• You may want to consider visiting your loved one’s doctor on the next visit or even do some online research about your loved one’s conditions to help you better understand the problems.
  • Does your loved one have sudden or frequent sadness?
  • Is there a loss of interest in activities they used to enjoy?
  • Has there been a personality change?
  • Does your loved one have hopelessness?
  • Is your loved one experiencing excessive or unusual worrying?
  • Are there memory problems?
  • Have you noticed a difficulty in their learning new things?
  • Is organization a problem?
  • Are there new difficulties with mental tasks?
  • Have you noticed problems in driving?
  • Have there been mistakes with finances?
  • Is there unusual spending of money?
  • Is there a lack of social or purposeful activities?
  • Does your loved one suddenly seem or feel lonely?

  • Medication Safety and Management
  • Last, but certainly not least, medications can play a crucial role in a senior’s life. They can be vital for keeping certain health conditions under control, but can also create side effects and a plethora of other health problems. Medications can also take a lot of time and money, so it’s important to be aware and proactive when it comes to your aging loved one's medication safety. Key questions to consider:
  • Depression and cognitive changes can be common in older adults; especially if there has been a loss of a spouse or other traumatic event. Consult a doctor, look for a geriatrician, geriatric psychologist or geriatric psychiatrist for help in evaluating and diagnosing the problem.
  • Can your loved one afford their prescriptions?
  • Are they having trouble taking all the prescriptions as recommended?
  • Are they refilling their medications regularly?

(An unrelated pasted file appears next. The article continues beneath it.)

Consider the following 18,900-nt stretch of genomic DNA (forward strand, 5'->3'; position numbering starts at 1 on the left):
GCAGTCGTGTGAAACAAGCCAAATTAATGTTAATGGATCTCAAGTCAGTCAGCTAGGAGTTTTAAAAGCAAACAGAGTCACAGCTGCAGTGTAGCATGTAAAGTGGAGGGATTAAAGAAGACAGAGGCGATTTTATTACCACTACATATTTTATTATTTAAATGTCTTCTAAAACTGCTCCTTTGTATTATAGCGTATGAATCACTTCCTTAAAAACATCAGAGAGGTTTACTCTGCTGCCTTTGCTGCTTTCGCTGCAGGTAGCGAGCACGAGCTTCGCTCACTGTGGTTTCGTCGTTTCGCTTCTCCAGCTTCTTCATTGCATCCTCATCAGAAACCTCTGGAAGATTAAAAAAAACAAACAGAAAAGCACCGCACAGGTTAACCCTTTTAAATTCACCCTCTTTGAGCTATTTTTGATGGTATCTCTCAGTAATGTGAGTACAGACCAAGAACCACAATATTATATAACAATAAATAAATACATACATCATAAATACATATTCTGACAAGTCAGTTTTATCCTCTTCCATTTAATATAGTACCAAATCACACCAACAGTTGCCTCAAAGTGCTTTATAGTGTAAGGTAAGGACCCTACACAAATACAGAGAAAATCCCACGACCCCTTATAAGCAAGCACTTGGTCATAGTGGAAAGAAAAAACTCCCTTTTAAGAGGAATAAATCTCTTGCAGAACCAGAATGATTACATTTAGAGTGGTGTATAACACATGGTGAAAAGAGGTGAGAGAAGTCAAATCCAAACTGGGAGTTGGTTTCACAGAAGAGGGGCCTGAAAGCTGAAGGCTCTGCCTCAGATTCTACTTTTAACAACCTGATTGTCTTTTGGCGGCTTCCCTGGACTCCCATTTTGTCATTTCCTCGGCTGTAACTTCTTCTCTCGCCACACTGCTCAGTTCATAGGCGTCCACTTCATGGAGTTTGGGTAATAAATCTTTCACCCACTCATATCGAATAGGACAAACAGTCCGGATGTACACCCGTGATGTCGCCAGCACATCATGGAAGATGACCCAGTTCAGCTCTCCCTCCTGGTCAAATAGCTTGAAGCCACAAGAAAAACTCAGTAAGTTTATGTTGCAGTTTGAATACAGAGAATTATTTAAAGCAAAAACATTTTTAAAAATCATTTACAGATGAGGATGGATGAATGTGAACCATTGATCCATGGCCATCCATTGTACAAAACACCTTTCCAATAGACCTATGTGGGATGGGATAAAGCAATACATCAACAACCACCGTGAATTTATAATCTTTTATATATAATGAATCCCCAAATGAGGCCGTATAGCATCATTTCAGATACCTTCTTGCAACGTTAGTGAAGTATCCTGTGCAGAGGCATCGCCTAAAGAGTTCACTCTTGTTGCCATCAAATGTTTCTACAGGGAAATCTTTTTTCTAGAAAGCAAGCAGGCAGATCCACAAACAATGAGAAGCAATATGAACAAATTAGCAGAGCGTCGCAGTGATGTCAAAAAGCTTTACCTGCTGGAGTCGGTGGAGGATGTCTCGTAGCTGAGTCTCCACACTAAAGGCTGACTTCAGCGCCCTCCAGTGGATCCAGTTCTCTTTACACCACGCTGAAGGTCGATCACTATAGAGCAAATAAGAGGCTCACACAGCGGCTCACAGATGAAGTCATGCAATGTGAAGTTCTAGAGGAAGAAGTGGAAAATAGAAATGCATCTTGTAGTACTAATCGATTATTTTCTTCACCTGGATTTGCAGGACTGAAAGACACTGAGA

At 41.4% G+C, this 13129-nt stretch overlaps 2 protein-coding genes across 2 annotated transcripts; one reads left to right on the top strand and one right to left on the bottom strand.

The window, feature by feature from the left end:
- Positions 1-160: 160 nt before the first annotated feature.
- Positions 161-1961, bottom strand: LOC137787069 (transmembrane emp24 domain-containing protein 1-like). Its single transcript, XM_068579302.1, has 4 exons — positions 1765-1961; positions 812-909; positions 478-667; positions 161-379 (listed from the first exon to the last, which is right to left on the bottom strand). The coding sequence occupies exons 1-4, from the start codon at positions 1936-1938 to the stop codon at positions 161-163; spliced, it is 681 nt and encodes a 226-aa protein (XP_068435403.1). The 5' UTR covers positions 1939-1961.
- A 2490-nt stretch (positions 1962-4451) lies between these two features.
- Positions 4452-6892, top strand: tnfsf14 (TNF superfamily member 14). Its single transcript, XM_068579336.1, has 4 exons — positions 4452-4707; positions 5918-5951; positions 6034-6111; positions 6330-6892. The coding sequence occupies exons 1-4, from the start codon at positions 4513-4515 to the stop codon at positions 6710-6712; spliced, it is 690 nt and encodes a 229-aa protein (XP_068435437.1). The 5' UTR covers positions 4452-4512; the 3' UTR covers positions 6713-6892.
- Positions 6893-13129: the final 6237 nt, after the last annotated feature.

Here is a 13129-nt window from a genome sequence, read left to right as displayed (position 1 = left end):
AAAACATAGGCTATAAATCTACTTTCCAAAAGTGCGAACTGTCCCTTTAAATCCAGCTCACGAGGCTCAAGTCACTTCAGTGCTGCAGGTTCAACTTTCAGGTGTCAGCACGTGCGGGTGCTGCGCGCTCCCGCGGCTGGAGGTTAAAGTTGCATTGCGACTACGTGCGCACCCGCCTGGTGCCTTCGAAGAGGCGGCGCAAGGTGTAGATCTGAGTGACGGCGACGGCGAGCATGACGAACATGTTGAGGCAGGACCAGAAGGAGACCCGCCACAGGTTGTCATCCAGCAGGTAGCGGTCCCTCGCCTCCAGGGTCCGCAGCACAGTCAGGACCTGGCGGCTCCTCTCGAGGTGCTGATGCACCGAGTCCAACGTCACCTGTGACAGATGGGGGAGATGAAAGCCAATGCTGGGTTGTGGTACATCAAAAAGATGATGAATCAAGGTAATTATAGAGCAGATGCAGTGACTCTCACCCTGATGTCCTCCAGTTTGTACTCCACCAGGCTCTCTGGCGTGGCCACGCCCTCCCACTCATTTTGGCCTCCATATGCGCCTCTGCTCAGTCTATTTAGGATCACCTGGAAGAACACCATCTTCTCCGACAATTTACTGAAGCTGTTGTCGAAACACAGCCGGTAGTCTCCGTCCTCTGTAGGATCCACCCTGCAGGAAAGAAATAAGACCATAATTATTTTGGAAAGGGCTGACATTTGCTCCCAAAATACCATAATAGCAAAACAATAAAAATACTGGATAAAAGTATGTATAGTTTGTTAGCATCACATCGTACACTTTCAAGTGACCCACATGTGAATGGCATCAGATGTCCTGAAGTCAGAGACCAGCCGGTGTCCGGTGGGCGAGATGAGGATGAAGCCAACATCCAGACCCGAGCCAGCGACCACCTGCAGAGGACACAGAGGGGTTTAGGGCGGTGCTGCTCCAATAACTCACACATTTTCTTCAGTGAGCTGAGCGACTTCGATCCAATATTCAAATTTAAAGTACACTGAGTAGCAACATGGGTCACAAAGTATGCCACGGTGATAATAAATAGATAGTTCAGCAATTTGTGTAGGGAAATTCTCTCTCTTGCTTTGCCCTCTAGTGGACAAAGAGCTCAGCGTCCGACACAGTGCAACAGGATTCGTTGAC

• Are they skipping medications?
  • Are there side effects or worrisome symptoms related to medication?

  • What Can You Do When Your Parents Are Resisting Help?
  • Being loving, patient and understanding will take you a long way. Sometimes cognitive impairments are to blame and sometimes stubborn family members are the culprit. Whatever the problem, it will most likely be a challenge; but it’s important to separate what you need from what your parent needs. If you and your siblings or family members are all on the same page, this is a huge help.

  • Thank you for considering Home Helpers! 

  • As always, we here at Home Helpers offer free consultations to talk with you about concerns regarding your aging parent. Please visit for further information about our services and testimonials regarding our care or you can call us at 303-412-5534.
  • Problems in each of these areas listed above make your loved one susceptible to problems in other areas, so it’s important you ask questions and be his or her advocate before things get worse. However, sometimes your aging parent or loved one doesn’t want your help. If this sounds familiar, there are steps you can take to help reduce frustration and stress for everyone involved. After all, when you’re home, it’s important for you to be prepared if you do notice any problems and be aware of potential communication issues.
  • There are ways to eliminate unnecessary pills. If you take the medications and ask the pharmacist or doctor to simplify, your loved one can take pills fewer times during the day. Additionally, there are also common problems, such as pain, depression and arthritis which can be treated with non-drug methods. Asking your loved one’s doctor about non-drug alternatives, and being aware of some of the risky drugs for seniors, is also important.